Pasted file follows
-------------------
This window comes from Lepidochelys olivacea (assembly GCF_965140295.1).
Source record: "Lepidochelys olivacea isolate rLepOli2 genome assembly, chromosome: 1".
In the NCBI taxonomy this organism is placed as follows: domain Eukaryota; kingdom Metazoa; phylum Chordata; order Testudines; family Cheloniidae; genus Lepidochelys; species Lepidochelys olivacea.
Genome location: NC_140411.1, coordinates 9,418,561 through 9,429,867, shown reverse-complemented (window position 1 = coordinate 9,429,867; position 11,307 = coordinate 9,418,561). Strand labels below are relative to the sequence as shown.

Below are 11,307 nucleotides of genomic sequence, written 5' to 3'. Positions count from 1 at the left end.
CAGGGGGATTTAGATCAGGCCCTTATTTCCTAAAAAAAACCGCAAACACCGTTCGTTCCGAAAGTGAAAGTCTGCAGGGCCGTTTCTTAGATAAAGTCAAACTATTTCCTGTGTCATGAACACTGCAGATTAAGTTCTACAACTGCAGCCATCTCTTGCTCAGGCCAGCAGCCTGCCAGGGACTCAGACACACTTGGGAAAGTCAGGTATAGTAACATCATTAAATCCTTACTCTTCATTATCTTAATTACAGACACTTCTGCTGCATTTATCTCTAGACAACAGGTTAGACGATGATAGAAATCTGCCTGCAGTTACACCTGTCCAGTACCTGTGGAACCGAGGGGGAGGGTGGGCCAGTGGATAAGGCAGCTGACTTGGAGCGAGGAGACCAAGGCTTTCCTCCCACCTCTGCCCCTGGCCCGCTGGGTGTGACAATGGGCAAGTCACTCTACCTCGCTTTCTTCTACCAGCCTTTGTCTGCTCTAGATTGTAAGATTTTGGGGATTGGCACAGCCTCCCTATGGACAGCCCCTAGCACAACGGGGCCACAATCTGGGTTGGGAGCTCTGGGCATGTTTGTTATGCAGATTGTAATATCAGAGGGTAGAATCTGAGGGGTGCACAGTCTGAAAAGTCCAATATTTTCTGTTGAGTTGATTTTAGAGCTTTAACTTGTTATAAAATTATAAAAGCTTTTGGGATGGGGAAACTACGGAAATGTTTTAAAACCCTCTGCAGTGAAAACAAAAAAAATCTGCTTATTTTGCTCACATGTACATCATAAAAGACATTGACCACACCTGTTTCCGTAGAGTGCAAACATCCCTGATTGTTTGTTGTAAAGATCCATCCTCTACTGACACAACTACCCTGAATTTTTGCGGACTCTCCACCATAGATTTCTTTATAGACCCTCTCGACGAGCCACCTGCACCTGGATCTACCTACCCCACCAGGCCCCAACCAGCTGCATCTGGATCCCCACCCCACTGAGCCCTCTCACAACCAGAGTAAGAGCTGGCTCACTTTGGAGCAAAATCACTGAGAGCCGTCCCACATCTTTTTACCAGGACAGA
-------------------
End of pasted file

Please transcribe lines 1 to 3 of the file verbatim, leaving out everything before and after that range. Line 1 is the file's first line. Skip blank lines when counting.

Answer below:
This window comes from Lepidochelys olivacea (assembly GCF_965140295.1).
Source record: "Lepidochelys olivacea isolate rLepOli2 genome assembly, chromosome: 1".
In the NCBI taxonomy this organism is placed as follows: domain Eukaryota; kingdom Metazoa; phylum Chordata; order Testudines; family Cheloniidae; genus Lepidochelys; species Lepidochelys olivacea.